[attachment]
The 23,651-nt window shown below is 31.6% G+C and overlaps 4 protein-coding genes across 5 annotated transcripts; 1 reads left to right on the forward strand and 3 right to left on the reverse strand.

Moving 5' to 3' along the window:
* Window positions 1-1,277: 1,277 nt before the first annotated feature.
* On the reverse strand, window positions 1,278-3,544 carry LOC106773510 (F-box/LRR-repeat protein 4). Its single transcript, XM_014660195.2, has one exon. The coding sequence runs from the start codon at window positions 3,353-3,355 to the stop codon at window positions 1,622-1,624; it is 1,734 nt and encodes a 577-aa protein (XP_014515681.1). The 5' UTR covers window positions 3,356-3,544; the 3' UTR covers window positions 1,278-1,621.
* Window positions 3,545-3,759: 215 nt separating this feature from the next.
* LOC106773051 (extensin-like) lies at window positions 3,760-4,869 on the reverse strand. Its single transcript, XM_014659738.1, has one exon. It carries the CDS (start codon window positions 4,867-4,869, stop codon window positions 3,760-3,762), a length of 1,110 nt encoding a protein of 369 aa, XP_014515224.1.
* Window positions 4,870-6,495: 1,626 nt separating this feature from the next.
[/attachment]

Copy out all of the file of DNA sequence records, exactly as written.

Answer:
The 23,651-nt window shown below is 31.6% G+C and overlaps 4 protein-coding genes across 5 annotated transcripts; 1 reads left to right on the forward strand and 3 right to left on the reverse strand.

Moving 5' to 3' along the window:
* Window positions 1-1,277: 1,277 nt before the first annotated feature.
* On the reverse strand, window positions 1,278-3,544 carry LOC106773510 (F-box/LRR-repeat protein 4). Its single transcript, XM_014660195.2, has one exon. The coding sequence runs from the start codon at window positions 3,353-3,355 to the stop codon at window positions 1,622-1,624; it is 1,734 nt and encodes a 577-aa protein (XP_014515681.1). The 5' UTR covers window positions 3,356-3,544; the 3' UTR covers window positions 1,278-1,621.
* Window positions 3,545-3,759: 215 nt separating this feature from the next.
* LOC106773051 (extensin-like) lies at window positions 3,760-4,869 on the reverse strand. Its single transcript, XM_014659738.1, has one exon. It carries the CDS (start codon window positions 4,867-4,869, stop codon window positions 3,760-3,762), a length of 1,110 nt encoding a protein of 369 aa, XP_014515224.1.
* Window positions 4,870-6,495: 1,626 nt separating this feature from the next.